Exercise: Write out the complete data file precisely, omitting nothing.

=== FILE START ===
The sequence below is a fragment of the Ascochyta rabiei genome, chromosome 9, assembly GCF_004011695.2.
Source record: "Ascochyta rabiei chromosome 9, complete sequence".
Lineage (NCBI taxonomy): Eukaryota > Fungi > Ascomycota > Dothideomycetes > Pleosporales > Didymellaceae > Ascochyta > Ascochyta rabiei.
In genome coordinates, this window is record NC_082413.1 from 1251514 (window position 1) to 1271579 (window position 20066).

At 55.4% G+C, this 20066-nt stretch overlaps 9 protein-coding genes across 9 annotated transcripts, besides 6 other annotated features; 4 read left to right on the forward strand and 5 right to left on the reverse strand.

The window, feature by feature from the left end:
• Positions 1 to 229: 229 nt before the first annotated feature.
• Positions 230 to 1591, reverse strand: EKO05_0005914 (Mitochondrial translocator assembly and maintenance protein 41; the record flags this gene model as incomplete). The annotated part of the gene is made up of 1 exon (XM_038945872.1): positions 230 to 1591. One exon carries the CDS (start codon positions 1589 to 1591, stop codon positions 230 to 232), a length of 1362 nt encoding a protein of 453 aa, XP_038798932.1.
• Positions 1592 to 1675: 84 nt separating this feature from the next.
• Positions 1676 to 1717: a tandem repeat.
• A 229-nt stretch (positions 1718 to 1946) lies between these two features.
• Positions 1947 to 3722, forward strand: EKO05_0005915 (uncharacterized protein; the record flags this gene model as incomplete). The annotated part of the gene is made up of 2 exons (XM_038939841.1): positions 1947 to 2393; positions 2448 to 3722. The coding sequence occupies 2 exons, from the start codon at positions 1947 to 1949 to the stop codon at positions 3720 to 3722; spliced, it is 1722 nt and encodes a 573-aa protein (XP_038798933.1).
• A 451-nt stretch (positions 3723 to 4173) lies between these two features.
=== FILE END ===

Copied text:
The sequence below is a fragment of the Ascochyta rabiei genome, chromosome 9, assembly GCF_004011695.2.
Source record: "Ascochyta rabiei chromosome 9, complete sequence".
Lineage (NCBI taxonomy): Eukaryota > Fungi > Ascomycota > Dothideomycetes > Pleosporales > Didymellaceae > Ascochyta > Ascochyta rabiei.
In genome coordinates, this window is record NC_082413.1 from 1251514 (window position 1) to 1271579 (window position 20066).

At 55.4% G+C, this 20066-nt stretch overlaps 9 protein-coding genes across 9 annotated transcripts, besides 6 other annotated features; 4 read left to right on the forward strand and 5 right to left on the reverse strand.

The window, feature by feature from the left end:
• Positions 1 to 229: 229 nt before the first annotated feature.
• Positions 230 to 1591, reverse strand: EKO05_0005914 (Mitochondrial translocator assembly and maintenance protein 41; the record flags this gene model as incomplete). The annotated part of the gene is made up of 1 exon (XM_038945872.1): positions 230 to 1591. One exon carries the CDS (start codon positions 1589 to 1591, stop codon positions 230 to 232), a length of 1362 nt encoding a protein of 453 aa, XP_038798932.1.
• Positions 1592 to 1675: 84 nt separating this feature from the next.
• Positions 1676 to 1717: a tandem repeat.
• A 229-nt stretch (positions 1718 to 1946) lies between these two features.
• Positions 1947 to 3722, forward strand: EKO05_0005915 (uncharacterized protein; the record flags this gene model as incomplete). The annotated part of the gene is made up of 2 exons (XM_038939841.1): positions 1947 to 2393; positions 2448 to 3722. The coding sequence occupies 2 exons, from the start codon at positions 1947 to 1949 to the stop codon at positions 3720 to 3722; spliced, it is 1722 nt and encodes a 573-aa protein (XP_038798933.1).
• A 451-nt stretch (positions 3723 to 4173) lies between these two features.